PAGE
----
- Increased erosion and soil degradation (e.g. of beach fronts by sea level rise and coastal erosion; of coastal land by salt water intrusion).
- Decline in arable land and productivity in agro-systems and pasture.
- Increased mobilization of sediments, dust and pollutants (water-borne and aeolian) and coastal re-deposition and concentration.
- Changed/reduced ocean primary productivity (changed nutrient cycles and plankton communities, ocean acidification).
- Deterioration of habitats and ecosystems and related biodiversity and ecosystem services (e.g. of coral reefs by bleaching, ocean acidification and sediment smothering; of islands, mangroves and wetlands by sea level rise and erosion; of refugia for rare and endangered species, e.g. the dragon blood trees on Socotra; of general resilience by straining cumulative pressures).
- Decline in fisheries resources/productivity (triggered by e.g. loss of homing, spawning and nursery habitat; shifts of phytoplankton and associated zooplankton communities; changed physiology and growth, reproductive biology and recruitment; fewer fishing days at sea due to increased ocean dynamics).
- Disease outbreaks (either water borne or vector borne).

Ecosystem Services (ESS): 19 coastal ecosystem types in 7 categories exist, related to 25 rated ESS. Negative trends for a majority of coastal ESS are revealed by a screening of general change. Climate change is the most powerful driver of change, followed by Harvest and resource consumption and Land use and habitat change. Provisioning services appear most susceptible, especially “Food” and “Freshwater”. Wetlands, mangroves, coral “reefs” and island systems are most concerned ecosystem types. 17 ESS are highly vulnerable to CC specifically.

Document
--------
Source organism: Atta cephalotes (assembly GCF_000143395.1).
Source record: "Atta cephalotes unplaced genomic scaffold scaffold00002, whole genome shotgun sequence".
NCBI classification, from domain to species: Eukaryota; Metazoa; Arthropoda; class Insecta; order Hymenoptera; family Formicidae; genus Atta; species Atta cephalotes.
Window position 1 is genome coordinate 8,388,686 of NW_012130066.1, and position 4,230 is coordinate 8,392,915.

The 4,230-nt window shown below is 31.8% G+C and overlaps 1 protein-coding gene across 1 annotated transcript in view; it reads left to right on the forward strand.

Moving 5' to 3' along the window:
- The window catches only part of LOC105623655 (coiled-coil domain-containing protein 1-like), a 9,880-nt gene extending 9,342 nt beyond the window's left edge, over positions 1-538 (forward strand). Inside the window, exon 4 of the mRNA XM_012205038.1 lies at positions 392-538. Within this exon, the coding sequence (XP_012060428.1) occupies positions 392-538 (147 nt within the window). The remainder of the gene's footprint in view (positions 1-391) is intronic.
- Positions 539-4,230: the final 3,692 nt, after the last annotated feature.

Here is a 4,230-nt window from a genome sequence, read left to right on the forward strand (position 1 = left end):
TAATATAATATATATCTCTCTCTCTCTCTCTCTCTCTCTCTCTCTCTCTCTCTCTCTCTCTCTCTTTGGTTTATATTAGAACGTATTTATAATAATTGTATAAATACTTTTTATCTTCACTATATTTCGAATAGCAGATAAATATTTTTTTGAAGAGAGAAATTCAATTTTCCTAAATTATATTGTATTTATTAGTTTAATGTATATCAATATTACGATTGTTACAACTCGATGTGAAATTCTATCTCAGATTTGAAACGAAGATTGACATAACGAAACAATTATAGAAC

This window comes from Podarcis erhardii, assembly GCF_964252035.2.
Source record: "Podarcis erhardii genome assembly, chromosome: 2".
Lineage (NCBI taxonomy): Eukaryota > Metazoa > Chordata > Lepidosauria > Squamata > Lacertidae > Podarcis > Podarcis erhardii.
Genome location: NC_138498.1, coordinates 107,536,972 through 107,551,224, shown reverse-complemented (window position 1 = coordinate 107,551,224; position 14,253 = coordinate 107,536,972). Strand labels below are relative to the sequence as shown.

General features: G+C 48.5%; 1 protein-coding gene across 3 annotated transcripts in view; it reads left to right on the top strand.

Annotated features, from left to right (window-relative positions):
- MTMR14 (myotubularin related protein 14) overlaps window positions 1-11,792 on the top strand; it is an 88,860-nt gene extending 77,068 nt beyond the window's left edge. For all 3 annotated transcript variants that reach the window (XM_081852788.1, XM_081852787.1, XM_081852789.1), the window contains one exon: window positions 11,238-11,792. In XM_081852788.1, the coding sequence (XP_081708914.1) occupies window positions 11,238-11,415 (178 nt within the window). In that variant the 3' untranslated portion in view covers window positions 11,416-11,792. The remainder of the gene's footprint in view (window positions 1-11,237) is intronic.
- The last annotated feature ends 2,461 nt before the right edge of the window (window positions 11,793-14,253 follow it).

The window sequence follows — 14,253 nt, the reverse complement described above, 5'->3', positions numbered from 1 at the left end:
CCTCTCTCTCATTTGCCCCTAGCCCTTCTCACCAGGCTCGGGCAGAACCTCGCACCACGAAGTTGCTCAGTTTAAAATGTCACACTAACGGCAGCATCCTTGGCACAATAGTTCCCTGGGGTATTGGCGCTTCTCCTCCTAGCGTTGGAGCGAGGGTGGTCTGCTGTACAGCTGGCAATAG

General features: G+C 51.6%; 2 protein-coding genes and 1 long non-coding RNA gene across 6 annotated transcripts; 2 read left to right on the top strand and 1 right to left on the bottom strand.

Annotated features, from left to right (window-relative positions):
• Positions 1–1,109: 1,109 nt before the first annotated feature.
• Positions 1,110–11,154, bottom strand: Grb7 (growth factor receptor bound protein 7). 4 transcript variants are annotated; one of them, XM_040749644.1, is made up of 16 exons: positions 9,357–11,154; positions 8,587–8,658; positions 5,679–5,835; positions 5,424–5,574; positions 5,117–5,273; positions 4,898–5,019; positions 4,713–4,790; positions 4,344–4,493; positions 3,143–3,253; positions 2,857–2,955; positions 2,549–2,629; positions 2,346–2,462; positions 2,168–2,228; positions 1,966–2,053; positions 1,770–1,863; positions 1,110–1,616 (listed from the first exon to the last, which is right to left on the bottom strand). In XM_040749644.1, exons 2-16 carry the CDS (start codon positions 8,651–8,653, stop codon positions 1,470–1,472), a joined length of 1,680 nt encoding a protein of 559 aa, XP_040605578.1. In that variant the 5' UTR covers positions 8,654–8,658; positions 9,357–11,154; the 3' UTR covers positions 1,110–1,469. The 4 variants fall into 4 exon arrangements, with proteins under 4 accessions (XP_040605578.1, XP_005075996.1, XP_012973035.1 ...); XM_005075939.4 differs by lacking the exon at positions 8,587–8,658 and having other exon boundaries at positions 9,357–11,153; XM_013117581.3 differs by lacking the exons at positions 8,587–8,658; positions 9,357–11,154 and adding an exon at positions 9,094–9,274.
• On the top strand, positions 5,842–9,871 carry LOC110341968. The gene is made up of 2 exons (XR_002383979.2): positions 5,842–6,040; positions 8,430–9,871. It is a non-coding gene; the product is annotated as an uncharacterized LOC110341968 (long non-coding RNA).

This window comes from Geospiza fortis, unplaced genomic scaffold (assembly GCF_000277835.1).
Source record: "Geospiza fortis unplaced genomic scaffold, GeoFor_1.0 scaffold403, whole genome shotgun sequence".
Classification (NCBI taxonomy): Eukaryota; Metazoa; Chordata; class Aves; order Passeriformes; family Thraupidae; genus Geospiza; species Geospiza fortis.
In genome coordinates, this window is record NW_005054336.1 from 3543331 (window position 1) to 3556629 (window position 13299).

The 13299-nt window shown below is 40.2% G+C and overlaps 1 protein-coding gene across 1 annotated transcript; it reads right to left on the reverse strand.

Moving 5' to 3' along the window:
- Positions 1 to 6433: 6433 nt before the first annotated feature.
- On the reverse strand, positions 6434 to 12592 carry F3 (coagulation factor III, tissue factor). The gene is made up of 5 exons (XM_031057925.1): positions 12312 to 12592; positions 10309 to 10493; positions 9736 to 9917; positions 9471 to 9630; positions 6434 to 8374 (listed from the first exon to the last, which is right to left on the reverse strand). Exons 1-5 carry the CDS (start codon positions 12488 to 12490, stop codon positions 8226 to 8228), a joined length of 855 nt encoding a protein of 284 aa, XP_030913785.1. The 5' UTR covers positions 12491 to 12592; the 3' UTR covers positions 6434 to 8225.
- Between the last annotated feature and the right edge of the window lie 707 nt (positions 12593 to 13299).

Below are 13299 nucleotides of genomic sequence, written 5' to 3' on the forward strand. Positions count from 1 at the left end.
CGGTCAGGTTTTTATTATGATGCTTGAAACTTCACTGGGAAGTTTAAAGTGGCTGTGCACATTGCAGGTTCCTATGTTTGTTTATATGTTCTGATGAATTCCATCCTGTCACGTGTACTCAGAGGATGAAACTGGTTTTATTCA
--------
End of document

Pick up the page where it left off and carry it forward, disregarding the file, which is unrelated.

Fig. 6:  25 Coastal ESS ranked according to a Vulnerability Assessment

Fig. 6:  25 Coastal ESS ranked according to a Vulnerability Assessment

Governance and scope for action: A coherent coastal and island development policy is currently missing. Coastal management must inevitably function within heterogeneous regulatory and institutional frameworks. This is reflected by a clear lack of coordination between ministries and authorities at all levels, and insufficient results of decision-making processes. Governance action is largely proponent driven and reactive, vulnerable to vested interests of small power groups and informal ruling, and constrained by severe capacity shortages at the technical level.

An Integrated Coastal Management policy is required as the overarching national framework. A primary tier of six Strategic Management Priorities (SMPs) was synthesized from the management priorities identified by the study team and the environmental priorities selected by stakeholders, and matched and harmonized with national development goals. The I-SEA highlights key Policies for Action pertinent to the SMPs,

A National Integrated Coastal Management Strategy is proposed and a detailed Policy Action Plan provided.